The Greater Good

Entry by: Godai41

26th June 2015
Please note the two titles below are meant to be centered on the page but the final formatting on the site doesn't allow it. Thank you. The writing begins here.

The Greater Good


Welcome all. Fellow writers Mr. Keats, Mr. Wordsworth, Mr. Eliot, Mr. Orwell, and Ms. Eliot have invited us today to sit in on one of their more-or-less regular get-togethers at The Flask where they sometimes meet up to reflect on and chat about their takes on writing and the writer’s existence. Ms. Dillard here on a visit from Pittsburgh may also drop by.

All their get-togethers, as you may know are trans-time discussion, so the authors discuss people and events before they were alive and after they died and use words, allusions and experiences from all time periods. No fear, so far no one from the 14th century has popped up chattering in Middle English.

The overall field to cover today concerns the raw issue of the act of writing itself and the ways writers are, are not, and might be employed for the Greater Good. That said, let the confab begin.

Oh, mind you, their time has some boundaries, so please hold your questions for another opportunity to nibble.

Keats: If you don’t object, I’ll start the chatter, since I left the arena early and far away from all of you. Well, I’ve taken a peek at George’s piece—no, not you, sorry—I mean the “Down and Out” piece one of you brought up last time. What’s his problem, anyway, writing, teaching, eating in Paris, and he mopes on for several pages! Oh, here’s Ms. Dillard.

Wordsworth: Take it slow, Jack. George in France didn’t have a chance to know the blessings of our selection as scribblers. Besides, he felt cut off from everything.

Dillard (while finding a seat): Cut off. I mean if he didn’t see the blessings of isolation, then why did he start it up to begin with? How else can you “scribble” if you don’t move out of the scrambling for a long while?

Eliot: Cut off? When I absconded from my so-called roots that’s when I got cut in to the core of the scribbling, as you demean it. I ran away or toward, whichever way you see it, and then I found what I meant and needed to do: write.

Wordsworth: Write? You did that? Mere garble about smoke, pollution, conflagrations. No one forced me to stay aloof from those messes you call cities. I myself knew better than to head to Fleet Street or anywhere near that.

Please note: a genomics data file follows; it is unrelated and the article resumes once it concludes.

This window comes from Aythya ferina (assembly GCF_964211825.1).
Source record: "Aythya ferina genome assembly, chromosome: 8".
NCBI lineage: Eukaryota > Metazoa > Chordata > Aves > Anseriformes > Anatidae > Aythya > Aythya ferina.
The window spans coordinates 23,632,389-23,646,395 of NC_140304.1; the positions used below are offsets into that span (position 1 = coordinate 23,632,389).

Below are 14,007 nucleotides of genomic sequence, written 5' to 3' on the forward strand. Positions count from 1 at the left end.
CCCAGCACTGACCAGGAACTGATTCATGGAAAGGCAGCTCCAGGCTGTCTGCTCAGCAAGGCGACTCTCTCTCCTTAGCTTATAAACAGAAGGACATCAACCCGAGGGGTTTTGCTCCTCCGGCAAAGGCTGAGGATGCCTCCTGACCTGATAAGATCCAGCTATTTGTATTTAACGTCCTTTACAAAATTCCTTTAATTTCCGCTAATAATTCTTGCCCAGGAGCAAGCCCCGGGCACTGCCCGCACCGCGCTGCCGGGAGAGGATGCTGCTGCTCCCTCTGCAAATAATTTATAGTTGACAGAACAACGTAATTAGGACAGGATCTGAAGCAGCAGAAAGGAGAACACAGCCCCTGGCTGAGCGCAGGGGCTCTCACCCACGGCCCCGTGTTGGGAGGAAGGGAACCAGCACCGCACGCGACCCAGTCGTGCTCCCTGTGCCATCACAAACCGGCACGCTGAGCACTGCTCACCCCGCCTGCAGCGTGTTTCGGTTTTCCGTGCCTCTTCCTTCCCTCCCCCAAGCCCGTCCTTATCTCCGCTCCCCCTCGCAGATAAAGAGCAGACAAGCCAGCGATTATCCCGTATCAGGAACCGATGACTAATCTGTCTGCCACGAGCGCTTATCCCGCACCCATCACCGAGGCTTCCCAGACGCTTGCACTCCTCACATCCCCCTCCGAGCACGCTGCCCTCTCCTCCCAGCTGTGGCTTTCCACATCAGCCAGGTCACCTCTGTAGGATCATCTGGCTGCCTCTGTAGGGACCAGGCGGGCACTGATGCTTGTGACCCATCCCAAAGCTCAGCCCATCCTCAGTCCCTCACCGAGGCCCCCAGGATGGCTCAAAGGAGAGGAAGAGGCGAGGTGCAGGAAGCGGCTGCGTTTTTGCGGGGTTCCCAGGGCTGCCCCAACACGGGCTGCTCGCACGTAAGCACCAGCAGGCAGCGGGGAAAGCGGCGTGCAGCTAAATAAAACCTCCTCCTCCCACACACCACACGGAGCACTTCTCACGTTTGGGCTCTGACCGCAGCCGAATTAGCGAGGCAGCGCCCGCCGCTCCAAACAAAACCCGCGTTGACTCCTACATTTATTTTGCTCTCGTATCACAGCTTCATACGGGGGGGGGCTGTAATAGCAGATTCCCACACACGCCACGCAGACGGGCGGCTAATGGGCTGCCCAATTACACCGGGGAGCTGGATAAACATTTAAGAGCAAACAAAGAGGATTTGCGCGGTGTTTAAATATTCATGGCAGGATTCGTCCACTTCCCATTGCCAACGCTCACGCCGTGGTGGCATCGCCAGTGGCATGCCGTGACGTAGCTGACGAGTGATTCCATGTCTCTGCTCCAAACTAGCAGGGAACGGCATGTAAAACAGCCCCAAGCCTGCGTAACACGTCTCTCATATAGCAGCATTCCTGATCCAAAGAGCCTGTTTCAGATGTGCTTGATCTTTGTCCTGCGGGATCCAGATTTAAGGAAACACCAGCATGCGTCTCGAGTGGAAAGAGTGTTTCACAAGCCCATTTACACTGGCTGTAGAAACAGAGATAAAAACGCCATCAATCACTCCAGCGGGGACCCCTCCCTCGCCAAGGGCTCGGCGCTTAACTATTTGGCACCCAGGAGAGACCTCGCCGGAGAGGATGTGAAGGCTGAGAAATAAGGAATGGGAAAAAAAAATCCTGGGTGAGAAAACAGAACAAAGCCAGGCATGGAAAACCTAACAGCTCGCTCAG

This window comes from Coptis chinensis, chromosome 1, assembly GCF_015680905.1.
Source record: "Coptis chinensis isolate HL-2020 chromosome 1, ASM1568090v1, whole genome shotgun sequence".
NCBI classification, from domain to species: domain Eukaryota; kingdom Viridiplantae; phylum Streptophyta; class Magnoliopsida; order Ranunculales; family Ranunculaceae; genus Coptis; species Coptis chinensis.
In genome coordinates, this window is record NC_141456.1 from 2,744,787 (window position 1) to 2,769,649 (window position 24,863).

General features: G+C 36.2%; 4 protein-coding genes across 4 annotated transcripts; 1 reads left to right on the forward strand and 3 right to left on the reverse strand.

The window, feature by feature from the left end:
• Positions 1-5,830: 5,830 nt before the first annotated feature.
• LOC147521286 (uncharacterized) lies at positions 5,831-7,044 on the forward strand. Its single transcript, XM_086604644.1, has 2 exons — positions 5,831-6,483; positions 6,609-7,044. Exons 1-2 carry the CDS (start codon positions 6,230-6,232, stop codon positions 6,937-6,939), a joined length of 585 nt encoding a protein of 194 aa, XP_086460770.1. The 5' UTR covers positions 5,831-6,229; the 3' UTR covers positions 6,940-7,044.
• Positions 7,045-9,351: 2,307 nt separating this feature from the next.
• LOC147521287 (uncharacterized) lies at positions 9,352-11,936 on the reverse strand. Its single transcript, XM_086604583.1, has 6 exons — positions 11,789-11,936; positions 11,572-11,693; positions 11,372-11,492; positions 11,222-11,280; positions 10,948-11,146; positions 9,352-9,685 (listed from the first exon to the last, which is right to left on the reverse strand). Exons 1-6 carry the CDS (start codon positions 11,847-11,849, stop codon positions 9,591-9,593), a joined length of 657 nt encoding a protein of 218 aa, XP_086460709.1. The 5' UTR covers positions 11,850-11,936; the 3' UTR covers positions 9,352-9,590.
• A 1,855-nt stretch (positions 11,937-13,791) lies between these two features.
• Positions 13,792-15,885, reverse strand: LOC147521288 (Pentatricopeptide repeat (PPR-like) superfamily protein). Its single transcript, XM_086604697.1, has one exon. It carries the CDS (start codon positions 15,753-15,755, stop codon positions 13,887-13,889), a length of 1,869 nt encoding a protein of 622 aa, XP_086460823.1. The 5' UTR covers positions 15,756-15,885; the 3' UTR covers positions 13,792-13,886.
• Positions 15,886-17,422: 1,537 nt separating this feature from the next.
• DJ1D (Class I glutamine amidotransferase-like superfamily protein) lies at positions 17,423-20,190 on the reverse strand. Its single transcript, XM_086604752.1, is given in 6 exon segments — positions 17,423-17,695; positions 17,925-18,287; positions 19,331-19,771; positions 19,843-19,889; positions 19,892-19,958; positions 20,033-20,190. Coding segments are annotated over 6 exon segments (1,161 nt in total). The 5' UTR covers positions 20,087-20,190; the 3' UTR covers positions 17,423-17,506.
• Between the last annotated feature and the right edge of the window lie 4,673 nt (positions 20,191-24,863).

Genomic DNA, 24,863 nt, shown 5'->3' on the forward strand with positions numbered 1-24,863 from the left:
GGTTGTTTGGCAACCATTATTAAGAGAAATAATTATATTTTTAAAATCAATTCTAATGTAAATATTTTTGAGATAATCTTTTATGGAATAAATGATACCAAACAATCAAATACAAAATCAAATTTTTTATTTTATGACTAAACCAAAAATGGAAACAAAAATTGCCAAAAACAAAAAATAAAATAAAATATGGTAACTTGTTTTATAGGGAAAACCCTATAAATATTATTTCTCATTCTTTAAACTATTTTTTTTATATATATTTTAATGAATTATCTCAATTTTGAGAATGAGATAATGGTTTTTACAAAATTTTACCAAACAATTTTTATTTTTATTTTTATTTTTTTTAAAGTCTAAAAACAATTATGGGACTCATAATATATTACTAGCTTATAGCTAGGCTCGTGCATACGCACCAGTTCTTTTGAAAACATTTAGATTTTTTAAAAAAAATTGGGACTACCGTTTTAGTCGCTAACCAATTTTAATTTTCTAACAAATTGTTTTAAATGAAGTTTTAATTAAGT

Keats: Cut the rambling, will you, about this place or that? You don’t have to go to “my” Library or to watch Soprano episodes to know that writing itself and not flaking out about pounds, francs, or dollars and how to discern them is what counts. At least Will knows that. Right Ann?

Eliot: Slow down, will you all? Let’s have another round before this conflagration goes forward. Who’s treating our guest Ann and the rest of us anyway?

Orwell: See, even Thomas needs to eat and drink. If you have to worry about a living or dying or paying the dues, how can you jot stuff down?

Dillard: That’s exactly it, George. Just jot. Your hunger, even your starving, feeds your writing.

George Eliot: Are you addressing me, Ann? My words themselves fed me. And I had plenty of life feeding me to help me. I can’t imagine stalking so-called work—at least the work I witnessed around me—to so-called support myself.

Wordsworth: I saw lots of people around me working and they even seemed happy.

Orwell: Excuse me, halt here a moment, did you really know what they were thinking and feeling or just trying to imagine it?

Dillard: We’re drifting. Do you know why we’re here, besides the sumptuous bitter served up?
What’s better: earning enough to eat, drink, and reside and writing on the side or writing full thrust and hungering? Which has the greater good?

Keats: Actually, we didn’t drift at all. Or if we did, we drifted right to the crux. Writing comes down to as much as we can ever know about life and death.

Orwell: Well, again, what we live, yes, need to live, from sneaking food into a lodging to discerning how to avoid finding yourself overwhelmed in public places, undermines (excuse me for exalting my own writings) the focus one needs to write. That’s why writing equals death AND life, not just one or the other.

George Eliot: It doesn’t come down to hunger, suffering, or what subject I or you choose or feel compelled to write about. Life manifestations, not only emotions, assert themselves. It means only writing as much as possible—even carrying a petite notebook around most of the time—to reflect, scribble, record, yes, write about that life assertion wherever, whenever one can and needs and wants to. That’s one greater good.

Thank you dear readers for joining us, and perhaps we can arrange to have you stop by for another conversation.